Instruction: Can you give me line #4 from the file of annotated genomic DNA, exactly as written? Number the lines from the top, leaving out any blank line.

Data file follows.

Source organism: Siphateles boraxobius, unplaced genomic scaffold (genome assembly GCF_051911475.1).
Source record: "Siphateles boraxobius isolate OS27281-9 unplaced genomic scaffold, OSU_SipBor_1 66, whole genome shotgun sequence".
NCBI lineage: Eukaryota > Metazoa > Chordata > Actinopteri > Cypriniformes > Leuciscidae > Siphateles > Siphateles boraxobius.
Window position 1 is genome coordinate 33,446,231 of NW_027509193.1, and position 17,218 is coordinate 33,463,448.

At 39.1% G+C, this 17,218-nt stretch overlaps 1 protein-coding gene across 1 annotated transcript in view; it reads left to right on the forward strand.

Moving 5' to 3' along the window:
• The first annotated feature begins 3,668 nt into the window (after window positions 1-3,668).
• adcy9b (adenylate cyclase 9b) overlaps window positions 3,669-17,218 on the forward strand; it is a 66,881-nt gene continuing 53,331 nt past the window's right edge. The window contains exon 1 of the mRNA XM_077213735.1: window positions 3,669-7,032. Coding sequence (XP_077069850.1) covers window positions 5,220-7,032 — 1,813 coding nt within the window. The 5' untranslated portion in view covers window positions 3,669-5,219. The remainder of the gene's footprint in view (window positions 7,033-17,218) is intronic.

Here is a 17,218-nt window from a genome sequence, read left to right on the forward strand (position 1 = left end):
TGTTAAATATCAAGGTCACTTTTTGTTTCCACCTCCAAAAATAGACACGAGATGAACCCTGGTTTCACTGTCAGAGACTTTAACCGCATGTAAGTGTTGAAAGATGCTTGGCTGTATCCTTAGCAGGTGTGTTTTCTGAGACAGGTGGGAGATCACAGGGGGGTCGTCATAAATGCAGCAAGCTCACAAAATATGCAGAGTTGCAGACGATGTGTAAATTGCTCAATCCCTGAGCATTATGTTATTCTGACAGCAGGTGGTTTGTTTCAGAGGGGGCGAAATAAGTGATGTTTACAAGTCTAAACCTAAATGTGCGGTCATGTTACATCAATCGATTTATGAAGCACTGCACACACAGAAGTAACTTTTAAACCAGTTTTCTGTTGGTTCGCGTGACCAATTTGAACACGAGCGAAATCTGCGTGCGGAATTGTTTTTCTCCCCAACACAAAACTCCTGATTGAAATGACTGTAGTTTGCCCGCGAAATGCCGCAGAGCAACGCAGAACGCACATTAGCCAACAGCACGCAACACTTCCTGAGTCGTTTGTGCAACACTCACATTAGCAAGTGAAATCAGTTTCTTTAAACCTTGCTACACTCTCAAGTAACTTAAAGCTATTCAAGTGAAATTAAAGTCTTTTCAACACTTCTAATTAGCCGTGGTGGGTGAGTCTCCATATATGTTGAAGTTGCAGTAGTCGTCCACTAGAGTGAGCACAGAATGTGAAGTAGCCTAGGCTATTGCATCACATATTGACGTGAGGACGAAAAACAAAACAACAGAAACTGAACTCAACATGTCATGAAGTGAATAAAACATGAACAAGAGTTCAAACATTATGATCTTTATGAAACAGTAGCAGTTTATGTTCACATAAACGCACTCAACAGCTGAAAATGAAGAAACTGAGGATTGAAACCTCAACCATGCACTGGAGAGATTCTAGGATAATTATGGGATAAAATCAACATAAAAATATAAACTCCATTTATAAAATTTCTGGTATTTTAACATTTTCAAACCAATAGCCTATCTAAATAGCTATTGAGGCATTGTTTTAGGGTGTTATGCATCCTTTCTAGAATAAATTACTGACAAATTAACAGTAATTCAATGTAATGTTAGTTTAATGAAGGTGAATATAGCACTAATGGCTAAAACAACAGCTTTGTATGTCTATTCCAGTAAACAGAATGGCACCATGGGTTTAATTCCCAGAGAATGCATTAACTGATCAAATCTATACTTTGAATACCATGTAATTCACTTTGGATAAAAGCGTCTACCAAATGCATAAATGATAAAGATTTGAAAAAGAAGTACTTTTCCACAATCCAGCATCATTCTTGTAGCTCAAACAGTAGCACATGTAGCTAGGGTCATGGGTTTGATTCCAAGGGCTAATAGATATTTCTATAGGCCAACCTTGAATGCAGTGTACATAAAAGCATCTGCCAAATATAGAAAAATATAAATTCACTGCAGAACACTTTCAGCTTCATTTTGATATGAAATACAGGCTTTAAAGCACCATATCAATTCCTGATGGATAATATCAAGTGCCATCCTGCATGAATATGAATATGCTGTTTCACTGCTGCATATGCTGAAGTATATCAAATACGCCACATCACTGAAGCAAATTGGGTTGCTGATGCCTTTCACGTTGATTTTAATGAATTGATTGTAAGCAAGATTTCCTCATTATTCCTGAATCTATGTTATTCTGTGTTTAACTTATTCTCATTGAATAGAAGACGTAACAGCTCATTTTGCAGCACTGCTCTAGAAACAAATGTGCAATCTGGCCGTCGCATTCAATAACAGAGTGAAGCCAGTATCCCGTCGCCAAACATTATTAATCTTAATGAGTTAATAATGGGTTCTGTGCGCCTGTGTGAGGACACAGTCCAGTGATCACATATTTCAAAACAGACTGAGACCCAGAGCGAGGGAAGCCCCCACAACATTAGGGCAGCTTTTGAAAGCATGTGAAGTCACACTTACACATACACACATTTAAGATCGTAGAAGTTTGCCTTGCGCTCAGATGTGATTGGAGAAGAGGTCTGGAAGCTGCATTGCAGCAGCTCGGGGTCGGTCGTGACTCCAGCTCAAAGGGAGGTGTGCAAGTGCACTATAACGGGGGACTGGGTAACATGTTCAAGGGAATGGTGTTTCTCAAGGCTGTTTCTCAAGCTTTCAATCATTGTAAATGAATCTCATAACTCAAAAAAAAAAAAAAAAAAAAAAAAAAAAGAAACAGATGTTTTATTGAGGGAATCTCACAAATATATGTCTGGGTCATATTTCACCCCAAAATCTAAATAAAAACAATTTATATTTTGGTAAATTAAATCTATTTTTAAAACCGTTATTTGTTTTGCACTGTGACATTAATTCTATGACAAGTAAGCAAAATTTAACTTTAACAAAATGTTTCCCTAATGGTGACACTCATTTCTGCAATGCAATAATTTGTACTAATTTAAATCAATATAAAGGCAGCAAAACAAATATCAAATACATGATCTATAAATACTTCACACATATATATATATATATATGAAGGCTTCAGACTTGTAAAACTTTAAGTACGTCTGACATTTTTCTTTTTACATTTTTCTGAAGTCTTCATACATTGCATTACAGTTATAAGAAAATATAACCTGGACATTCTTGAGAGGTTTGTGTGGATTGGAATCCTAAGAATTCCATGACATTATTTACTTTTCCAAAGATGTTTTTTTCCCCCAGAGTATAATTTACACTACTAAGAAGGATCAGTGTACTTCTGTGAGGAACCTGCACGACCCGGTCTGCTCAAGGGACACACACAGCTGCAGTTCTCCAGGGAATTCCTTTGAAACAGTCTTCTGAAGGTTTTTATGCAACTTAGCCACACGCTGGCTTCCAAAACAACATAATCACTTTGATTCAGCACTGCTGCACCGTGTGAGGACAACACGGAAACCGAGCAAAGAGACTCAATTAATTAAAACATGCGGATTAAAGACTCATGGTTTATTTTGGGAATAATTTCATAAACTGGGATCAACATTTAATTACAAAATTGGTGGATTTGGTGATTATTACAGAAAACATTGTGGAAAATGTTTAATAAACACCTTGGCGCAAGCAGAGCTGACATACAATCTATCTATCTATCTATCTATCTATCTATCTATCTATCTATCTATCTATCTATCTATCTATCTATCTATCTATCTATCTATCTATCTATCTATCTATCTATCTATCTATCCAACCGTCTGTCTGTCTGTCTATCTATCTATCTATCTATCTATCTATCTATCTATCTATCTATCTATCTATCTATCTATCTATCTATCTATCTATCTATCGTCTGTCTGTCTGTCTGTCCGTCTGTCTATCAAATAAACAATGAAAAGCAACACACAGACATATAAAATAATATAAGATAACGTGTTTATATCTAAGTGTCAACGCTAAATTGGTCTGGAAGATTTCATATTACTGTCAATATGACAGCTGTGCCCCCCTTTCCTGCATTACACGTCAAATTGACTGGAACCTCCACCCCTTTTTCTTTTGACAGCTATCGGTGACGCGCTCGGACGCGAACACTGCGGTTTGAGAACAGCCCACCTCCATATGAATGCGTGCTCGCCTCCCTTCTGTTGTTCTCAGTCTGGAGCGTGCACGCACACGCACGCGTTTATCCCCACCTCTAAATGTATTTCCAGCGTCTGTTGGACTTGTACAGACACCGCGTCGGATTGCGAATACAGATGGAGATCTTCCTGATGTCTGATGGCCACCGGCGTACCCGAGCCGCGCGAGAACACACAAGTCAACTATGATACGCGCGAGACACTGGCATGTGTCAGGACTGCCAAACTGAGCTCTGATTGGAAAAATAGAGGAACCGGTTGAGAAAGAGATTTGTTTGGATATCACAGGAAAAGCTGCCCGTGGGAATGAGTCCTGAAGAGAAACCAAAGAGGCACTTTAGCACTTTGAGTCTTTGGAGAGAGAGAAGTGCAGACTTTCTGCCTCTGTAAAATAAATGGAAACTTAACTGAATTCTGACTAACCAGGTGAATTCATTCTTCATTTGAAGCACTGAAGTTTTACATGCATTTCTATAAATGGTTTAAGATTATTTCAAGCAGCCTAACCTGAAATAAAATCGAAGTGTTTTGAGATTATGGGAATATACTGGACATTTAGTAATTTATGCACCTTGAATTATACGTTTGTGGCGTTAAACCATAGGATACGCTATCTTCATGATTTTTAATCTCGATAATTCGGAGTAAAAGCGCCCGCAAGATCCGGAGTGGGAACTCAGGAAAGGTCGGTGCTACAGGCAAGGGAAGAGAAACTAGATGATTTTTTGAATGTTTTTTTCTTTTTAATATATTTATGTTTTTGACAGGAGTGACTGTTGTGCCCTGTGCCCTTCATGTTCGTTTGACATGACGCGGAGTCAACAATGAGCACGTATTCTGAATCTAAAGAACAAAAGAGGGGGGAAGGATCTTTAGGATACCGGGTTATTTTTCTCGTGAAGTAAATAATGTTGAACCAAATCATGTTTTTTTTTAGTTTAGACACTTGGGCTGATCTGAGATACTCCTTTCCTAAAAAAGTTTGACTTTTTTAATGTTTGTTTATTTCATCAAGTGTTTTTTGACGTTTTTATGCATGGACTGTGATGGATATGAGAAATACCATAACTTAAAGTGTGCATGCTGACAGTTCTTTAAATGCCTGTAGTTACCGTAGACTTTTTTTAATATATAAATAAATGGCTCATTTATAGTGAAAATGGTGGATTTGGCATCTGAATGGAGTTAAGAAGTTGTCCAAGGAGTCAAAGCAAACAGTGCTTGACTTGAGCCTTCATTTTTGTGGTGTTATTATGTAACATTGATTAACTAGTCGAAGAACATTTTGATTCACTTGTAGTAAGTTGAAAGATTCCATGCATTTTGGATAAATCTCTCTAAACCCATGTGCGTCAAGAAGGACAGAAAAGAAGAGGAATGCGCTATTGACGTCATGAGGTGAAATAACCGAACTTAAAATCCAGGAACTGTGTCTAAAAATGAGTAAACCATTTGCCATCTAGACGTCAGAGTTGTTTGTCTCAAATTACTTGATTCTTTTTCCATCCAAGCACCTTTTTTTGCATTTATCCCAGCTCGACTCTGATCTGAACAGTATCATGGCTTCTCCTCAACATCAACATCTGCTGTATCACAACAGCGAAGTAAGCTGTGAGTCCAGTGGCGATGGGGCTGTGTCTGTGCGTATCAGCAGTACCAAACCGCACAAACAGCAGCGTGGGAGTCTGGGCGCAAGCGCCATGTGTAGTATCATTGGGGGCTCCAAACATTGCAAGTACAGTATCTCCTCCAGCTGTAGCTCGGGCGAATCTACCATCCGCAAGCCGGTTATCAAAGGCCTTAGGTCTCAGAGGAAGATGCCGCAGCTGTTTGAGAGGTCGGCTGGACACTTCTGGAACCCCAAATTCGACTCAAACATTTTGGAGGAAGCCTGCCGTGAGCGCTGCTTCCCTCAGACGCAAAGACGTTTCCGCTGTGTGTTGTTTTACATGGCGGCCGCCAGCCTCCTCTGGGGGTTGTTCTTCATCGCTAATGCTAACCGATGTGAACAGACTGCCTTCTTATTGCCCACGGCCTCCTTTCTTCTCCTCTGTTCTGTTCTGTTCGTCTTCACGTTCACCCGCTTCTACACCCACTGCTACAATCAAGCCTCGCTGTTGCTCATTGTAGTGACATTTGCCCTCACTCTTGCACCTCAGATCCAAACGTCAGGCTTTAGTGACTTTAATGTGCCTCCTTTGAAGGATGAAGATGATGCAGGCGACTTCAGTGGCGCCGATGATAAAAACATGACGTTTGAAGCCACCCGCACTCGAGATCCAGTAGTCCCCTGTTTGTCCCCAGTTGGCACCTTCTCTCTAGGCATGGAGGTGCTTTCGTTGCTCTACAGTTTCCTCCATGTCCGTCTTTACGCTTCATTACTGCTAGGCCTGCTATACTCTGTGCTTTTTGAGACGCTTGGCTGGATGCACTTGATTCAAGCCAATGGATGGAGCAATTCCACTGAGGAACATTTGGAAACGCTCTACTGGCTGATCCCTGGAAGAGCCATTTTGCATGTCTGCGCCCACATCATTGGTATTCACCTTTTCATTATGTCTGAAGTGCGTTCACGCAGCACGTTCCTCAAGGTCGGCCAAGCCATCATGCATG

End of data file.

Window position 1 is genome coordinate 33,446,231 of NW_027509193.1, and position 17,218 is coordinate 33,463,448.